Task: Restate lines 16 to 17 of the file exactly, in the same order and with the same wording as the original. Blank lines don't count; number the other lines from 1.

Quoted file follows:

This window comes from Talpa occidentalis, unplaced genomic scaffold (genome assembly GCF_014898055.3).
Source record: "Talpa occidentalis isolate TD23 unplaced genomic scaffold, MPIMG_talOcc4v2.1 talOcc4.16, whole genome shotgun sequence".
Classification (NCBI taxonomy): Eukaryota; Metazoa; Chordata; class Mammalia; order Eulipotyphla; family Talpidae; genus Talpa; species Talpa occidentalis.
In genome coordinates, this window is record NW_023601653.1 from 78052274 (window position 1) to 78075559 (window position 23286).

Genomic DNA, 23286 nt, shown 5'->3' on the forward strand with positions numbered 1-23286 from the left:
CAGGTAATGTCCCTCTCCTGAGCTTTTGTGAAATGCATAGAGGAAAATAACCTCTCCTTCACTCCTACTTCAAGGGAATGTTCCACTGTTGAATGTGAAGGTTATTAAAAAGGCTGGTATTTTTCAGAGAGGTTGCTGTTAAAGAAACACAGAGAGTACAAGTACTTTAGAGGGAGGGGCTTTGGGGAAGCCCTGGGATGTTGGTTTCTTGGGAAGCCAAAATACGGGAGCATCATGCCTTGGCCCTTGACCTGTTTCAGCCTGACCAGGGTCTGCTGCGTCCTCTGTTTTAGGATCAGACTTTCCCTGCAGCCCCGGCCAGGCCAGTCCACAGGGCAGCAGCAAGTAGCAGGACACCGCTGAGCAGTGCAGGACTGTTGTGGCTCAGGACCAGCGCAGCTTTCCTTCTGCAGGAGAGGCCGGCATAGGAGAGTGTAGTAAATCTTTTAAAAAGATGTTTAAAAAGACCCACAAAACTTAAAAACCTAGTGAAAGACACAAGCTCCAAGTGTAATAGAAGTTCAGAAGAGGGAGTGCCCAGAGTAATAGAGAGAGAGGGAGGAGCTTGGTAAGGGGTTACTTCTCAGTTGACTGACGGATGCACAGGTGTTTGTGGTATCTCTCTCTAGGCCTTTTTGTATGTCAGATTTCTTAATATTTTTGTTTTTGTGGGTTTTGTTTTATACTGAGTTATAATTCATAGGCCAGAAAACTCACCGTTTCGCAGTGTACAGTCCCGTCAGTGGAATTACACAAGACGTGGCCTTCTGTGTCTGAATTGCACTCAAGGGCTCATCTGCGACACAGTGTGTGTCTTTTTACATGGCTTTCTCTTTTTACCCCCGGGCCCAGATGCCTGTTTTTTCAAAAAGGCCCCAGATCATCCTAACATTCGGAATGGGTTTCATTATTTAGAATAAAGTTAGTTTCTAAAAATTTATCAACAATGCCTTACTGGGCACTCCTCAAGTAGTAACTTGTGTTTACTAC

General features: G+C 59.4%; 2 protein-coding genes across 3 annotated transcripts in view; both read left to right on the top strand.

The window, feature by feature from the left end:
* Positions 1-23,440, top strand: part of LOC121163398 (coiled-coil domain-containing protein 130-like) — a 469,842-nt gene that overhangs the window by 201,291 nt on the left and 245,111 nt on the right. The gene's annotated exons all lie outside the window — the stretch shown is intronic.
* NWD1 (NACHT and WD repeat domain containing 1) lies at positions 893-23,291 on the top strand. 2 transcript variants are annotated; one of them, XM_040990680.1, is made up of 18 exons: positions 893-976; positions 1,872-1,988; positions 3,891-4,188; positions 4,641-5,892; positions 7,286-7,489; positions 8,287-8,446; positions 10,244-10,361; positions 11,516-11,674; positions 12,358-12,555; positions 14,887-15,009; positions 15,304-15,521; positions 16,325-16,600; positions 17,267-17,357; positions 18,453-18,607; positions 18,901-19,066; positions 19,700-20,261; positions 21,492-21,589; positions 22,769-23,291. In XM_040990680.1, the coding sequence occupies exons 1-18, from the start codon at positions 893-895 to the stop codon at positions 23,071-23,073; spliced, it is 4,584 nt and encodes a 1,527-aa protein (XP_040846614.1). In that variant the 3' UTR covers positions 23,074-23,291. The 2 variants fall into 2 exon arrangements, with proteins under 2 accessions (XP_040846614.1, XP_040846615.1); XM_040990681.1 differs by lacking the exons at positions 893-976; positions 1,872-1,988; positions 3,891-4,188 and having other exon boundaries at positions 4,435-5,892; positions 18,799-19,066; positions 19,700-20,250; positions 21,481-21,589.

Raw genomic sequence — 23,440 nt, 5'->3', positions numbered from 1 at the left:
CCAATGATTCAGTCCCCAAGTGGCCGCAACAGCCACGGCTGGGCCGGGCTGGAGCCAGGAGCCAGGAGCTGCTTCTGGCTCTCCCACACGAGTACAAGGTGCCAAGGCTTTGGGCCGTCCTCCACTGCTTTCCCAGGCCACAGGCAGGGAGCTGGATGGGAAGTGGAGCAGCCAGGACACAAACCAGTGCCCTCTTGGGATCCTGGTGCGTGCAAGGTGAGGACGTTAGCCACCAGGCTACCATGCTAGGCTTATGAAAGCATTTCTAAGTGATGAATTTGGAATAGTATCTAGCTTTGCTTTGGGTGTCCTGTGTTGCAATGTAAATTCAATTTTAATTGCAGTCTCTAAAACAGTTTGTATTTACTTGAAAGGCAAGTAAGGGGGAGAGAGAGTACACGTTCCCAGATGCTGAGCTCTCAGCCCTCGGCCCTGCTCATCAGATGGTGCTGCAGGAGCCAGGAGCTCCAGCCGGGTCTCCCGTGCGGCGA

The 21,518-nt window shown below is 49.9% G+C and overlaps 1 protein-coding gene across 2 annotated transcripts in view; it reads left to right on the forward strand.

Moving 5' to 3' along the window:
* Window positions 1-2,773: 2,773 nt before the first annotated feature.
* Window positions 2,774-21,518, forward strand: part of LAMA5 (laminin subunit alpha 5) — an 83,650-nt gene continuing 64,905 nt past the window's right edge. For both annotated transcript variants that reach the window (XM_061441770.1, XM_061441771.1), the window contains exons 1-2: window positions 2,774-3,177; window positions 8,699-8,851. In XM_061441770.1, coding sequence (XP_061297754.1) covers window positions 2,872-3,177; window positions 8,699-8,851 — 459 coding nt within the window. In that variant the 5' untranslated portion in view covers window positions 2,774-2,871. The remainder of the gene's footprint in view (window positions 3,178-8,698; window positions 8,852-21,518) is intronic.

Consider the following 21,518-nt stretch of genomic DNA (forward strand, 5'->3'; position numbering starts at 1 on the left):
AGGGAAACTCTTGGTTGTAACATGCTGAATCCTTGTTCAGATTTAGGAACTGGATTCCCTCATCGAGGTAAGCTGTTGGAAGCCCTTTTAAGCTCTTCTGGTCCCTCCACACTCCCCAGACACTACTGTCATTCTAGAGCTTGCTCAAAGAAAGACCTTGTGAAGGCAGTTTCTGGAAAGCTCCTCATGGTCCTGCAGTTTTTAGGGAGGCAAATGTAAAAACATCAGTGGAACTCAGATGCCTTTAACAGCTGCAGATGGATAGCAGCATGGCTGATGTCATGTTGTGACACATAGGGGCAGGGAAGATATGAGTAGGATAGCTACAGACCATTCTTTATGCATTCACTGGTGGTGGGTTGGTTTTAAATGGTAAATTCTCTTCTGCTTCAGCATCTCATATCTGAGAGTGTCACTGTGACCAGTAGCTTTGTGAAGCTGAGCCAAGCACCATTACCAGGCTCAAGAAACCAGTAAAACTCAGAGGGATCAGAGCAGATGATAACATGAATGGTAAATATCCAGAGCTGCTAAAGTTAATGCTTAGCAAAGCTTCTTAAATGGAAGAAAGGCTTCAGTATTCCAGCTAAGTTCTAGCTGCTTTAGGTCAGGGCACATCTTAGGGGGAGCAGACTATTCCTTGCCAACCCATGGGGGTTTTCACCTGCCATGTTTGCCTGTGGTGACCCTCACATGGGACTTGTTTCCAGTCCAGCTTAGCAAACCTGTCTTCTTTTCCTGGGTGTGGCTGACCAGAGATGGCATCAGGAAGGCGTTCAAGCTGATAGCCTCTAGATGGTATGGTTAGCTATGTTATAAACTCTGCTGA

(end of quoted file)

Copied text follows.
* Window positions 2,774-21,518, forward strand: part of LAMA5 (laminin subunit alpha 5) — an 83,650-nt gene continuing 64,905 nt past the window's right edge. For both annotated transcript variants that reach the window (XM_061441770.1, XM_061441771.1), the window contains exons 1-2: window positions 2,774-3,177; window positions 8,699-8,851. In XM_061441770.1, coding sequence (XP_061297754.1) covers window positions 2,872-3,177; window positions 8,699-8,851 — 459 coding nt within the window. In that variant the 5' untranslated portion in view covers window positions 2,774-2,871. The remainder of the gene's footprint in view (window positions 3,178-8,698; window positions 8,852-21,518) is intronic.

Consider the following 21,518-nt stretch of genomic DNA (forward strand, 5'->3'; position numbering starts at 1 on the left):